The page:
July 16, 2021 / Esther Choy
Many leaders wonder what they can do to keep audiences hanging on their every word during presentations.
These five leadership storytelling quotes provide the answers.
1. “Good suspense… is really about creating situations that are relatable, and throwing a wrench in it and watching how people respond.” – Jason Blum, filmmaker and producer
Your story doesn’t have to be about a near-death experience or a daring rescue. It can be about something relatable, even mundane, but where the wrenches that get thrown into the mundane experience keep the reader guessing about how you will respond.
In a recent Leadership Story Lab training, one of my clients mentioned that he always wanted to be an astronaut. He applied to the military, knowing this could aid his chances. Unfortunately, he got disqualified because of his vision. Still, he didn’t give up. He applied to West Point and trained by running around town in his army boots. But a small check mark next to the application question about asthma disqualified him again. So, he decided to go to college instead. Looking back, he says this was the best decision he ever made in his life.
It’s a relatable situation. Many of us have formed a clear image of our dream job, only to have wrenches thrown into it, no matter how hard we try or how many alternate routes we take in our effort to achieve it.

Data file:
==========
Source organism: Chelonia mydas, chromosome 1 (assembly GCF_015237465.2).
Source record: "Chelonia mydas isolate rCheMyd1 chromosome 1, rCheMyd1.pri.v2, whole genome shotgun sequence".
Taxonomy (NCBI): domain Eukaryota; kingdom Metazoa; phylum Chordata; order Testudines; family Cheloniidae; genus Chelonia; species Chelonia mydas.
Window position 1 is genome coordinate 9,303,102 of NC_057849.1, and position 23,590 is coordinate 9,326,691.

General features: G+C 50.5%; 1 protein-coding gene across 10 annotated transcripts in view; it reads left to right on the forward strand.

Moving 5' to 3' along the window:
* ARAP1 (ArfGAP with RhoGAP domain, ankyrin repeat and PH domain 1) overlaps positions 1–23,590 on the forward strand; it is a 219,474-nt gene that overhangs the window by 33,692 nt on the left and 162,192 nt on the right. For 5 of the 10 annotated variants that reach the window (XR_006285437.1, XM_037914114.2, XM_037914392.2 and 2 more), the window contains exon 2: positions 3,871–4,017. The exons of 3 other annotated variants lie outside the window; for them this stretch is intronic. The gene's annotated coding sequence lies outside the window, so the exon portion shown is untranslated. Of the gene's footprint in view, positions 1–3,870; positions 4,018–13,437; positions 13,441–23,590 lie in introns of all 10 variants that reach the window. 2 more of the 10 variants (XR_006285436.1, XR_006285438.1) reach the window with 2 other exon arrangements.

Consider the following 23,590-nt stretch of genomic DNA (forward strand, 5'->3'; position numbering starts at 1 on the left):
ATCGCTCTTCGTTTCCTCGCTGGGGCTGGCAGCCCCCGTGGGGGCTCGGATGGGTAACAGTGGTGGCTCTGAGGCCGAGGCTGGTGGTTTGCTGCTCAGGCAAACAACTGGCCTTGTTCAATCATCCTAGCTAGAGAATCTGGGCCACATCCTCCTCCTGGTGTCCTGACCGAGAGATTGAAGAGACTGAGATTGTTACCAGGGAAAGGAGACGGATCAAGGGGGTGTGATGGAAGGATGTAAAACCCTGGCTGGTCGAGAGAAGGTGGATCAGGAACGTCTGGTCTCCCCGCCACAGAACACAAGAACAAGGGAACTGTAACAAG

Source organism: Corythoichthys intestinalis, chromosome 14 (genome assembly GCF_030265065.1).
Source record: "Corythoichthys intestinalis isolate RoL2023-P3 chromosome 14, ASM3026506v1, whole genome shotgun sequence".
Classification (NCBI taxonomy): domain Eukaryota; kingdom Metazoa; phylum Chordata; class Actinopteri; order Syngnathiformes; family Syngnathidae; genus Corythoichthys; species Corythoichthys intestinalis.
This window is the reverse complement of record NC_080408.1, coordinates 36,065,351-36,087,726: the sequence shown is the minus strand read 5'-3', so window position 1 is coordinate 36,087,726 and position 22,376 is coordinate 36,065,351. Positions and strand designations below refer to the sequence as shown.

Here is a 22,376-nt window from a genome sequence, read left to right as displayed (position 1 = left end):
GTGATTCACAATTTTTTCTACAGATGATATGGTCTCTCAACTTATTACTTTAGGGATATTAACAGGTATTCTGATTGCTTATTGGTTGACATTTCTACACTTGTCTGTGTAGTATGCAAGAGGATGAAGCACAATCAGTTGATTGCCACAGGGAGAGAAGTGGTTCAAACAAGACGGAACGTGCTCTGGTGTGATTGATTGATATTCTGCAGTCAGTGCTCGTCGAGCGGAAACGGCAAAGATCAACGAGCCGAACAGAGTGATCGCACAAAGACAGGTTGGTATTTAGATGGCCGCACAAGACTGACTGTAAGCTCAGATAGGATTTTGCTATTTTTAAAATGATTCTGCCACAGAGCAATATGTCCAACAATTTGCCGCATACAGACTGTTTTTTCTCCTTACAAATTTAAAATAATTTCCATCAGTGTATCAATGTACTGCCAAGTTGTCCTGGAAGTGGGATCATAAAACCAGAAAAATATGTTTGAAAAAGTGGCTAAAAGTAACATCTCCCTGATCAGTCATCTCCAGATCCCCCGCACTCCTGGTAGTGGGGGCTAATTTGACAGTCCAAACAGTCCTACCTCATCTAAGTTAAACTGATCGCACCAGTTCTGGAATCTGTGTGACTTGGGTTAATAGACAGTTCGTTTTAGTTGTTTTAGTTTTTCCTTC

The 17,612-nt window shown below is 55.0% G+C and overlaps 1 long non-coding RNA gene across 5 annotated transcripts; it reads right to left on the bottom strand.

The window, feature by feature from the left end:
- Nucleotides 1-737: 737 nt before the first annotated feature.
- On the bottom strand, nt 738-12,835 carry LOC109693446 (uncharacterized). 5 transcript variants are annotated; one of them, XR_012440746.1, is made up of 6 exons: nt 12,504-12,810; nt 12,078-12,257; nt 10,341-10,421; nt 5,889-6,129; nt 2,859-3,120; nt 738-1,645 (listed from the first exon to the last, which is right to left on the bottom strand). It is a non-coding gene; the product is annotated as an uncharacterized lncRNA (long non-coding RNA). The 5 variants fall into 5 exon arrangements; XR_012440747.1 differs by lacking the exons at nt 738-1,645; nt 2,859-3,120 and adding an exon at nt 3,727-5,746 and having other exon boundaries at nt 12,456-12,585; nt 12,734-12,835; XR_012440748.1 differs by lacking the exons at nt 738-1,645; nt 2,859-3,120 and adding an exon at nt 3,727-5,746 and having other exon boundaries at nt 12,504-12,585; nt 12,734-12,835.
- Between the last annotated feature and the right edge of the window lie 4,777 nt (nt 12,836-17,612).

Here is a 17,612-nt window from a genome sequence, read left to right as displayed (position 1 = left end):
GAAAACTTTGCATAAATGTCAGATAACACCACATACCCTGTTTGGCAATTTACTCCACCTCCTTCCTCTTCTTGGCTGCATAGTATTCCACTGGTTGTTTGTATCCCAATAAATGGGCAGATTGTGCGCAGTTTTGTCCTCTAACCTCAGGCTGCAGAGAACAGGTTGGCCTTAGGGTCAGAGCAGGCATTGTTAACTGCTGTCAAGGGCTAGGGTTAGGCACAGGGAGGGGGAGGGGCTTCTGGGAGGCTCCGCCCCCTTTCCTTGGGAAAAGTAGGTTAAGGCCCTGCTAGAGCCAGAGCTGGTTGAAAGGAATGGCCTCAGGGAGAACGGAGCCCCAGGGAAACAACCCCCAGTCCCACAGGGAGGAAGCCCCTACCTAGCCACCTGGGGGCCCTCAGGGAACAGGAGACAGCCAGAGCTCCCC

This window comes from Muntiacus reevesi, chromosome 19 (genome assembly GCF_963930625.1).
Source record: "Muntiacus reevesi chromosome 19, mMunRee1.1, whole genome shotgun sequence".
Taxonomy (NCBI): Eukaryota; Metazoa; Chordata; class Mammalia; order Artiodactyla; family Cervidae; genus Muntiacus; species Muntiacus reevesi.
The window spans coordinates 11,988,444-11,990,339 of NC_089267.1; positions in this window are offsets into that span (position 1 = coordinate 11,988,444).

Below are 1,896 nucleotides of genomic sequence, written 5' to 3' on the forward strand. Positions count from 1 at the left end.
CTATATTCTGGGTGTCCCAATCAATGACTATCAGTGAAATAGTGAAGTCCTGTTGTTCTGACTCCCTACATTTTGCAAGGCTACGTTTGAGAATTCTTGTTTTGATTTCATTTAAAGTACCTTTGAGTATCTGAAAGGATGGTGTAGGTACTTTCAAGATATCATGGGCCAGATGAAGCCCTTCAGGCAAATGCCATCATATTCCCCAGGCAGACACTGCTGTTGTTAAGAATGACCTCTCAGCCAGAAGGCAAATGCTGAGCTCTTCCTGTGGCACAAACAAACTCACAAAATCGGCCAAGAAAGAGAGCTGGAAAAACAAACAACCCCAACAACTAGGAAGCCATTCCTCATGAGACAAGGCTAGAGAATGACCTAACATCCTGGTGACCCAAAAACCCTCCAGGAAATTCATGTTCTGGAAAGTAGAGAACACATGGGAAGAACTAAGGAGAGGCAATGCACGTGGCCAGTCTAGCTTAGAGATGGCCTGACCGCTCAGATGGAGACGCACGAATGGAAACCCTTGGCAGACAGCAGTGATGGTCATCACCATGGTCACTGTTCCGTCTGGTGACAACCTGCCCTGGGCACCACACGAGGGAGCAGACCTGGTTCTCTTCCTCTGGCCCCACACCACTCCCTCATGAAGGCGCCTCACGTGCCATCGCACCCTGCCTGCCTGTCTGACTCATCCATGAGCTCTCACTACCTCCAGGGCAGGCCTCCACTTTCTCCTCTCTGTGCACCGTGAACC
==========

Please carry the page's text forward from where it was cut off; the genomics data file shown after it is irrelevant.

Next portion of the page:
2. “Suspense films are often based on communication problems.” – Ira Sachs, filmmaker
In business storytelling, we also use suspense if we are aspiring to be good communicators. It is an effective way to engage your audience.
But even for excellent communicators, day-to-day miscommunications still happen. Although they aren’t pleasant at the time, they make great stories.
As you portray a miscommunication, use dramatic irony to build suspense.
Dramatic irony means the audience can clearly see what is going on, but the characters haven’t figured it out yet. It’s like when you can see that someone is about to knock a mug of coffee off of a countertop, but you’re too far away to do anything about it. Likewise, audiences feel tense when they can clearly see the mistakes the characters are about to make but the characters themselves can’t see it coming.